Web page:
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News on the recording of working time

from | 1 Jan 2023

Back in September, the German Federal Labor Court (BAG) ruled that the working hours of employees must already be recorded in general - under current law. This is said to follow not from the Working Hours Act, but from Section 3 (2) No. 1 of the Occupational Health and Safety Act. The BAG had decided this in a dispute about the scope of co-determination of a works council. The reasons for the decision were then published in December (BAG, decision dated September 13, 2022, 1 ABR 21/22).

This supposed "Erfurt drumbeat" or "time clock decision" has already been the subject of intense discussion in the media, HR practice and labor law experts. However, the reasons for the decision, which were published on the 2nd of Advent, only provided limited information for operational implementation.
According to the decision, employers must have an operational system for recording the daily working time worked by employees, which includes the start and end of working time as well as overtime. Working time can be recorded in analog or electronic/digital form. Accordingly, paper records are also sufficient. The introduction of a time clock or a working time recording program is therefore not generally mandatory. It should still be possible to delegate time recording to employees. However, simply offering employees the option of voluntarily using an existing working time recording system will not be sufficient.

The fog is clearing somewhat. However, the key questions still cannot be answered conclusively. Above all, trust-based working time, which is valued by many companies and managers, is under scrutiny. We assume that a well thought-out and balanced system of trust-based working time will remain possible in the future. However, the rules of the game and responsibilities must be clearly defined. An "everyone does what they want" system will probably no longer be permissible (but it hasn't been in the past either).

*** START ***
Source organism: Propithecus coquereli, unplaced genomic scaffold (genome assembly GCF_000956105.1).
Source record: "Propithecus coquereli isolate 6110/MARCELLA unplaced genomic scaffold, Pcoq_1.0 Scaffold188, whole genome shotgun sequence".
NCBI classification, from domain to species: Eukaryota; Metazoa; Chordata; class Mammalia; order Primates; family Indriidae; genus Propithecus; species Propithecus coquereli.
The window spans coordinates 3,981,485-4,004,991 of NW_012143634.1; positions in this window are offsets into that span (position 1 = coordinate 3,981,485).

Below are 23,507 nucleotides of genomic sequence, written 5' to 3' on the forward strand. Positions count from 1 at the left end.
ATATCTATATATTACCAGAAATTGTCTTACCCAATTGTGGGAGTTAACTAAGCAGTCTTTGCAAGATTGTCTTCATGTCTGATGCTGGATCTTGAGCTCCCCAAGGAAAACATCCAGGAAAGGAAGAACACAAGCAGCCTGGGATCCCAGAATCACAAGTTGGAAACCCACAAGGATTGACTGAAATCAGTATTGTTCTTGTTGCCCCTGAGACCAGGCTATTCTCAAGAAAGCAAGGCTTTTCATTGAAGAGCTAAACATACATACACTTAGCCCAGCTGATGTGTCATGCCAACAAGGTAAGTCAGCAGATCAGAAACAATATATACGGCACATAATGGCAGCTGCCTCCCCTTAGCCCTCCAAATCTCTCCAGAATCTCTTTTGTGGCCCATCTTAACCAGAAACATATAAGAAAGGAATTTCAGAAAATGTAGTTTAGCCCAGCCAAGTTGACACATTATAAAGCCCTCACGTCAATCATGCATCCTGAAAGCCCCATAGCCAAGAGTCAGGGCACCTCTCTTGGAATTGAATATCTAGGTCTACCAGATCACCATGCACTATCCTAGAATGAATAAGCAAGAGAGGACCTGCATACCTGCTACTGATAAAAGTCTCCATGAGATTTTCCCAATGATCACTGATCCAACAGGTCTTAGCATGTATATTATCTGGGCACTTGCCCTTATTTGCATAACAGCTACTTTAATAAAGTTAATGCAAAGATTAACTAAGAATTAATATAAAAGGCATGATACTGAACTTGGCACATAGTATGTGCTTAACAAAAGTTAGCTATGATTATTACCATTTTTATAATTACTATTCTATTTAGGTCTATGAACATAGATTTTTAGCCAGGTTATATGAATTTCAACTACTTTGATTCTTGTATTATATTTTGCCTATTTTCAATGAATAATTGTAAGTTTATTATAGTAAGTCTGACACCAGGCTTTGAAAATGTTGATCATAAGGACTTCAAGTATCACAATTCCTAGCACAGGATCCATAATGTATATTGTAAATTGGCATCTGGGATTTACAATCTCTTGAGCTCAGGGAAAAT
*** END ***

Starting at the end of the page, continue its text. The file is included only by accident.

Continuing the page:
In 2023, the focus will also be on Berlin. Legislators are called upon to finally provide companies and employees with a practical working time law that ensures a healthy working time environment but also enables flexibility in a modern and digital working world.
According to internal information, a concrete proposal for reforming working time regulations is to be drafted by the Federal Ministry of Labor and Social Affairs as early as the beginning of 2023 and introduced into the legislative process. We will monitor this development closely and keep you informed. If you would like to have an initial labor law check of your current time recording model carried out now, please do not hesitate to contact us.

Author of this article and


Florian Christ

Florian Christ

Attorney at Law | Labor Law Specialist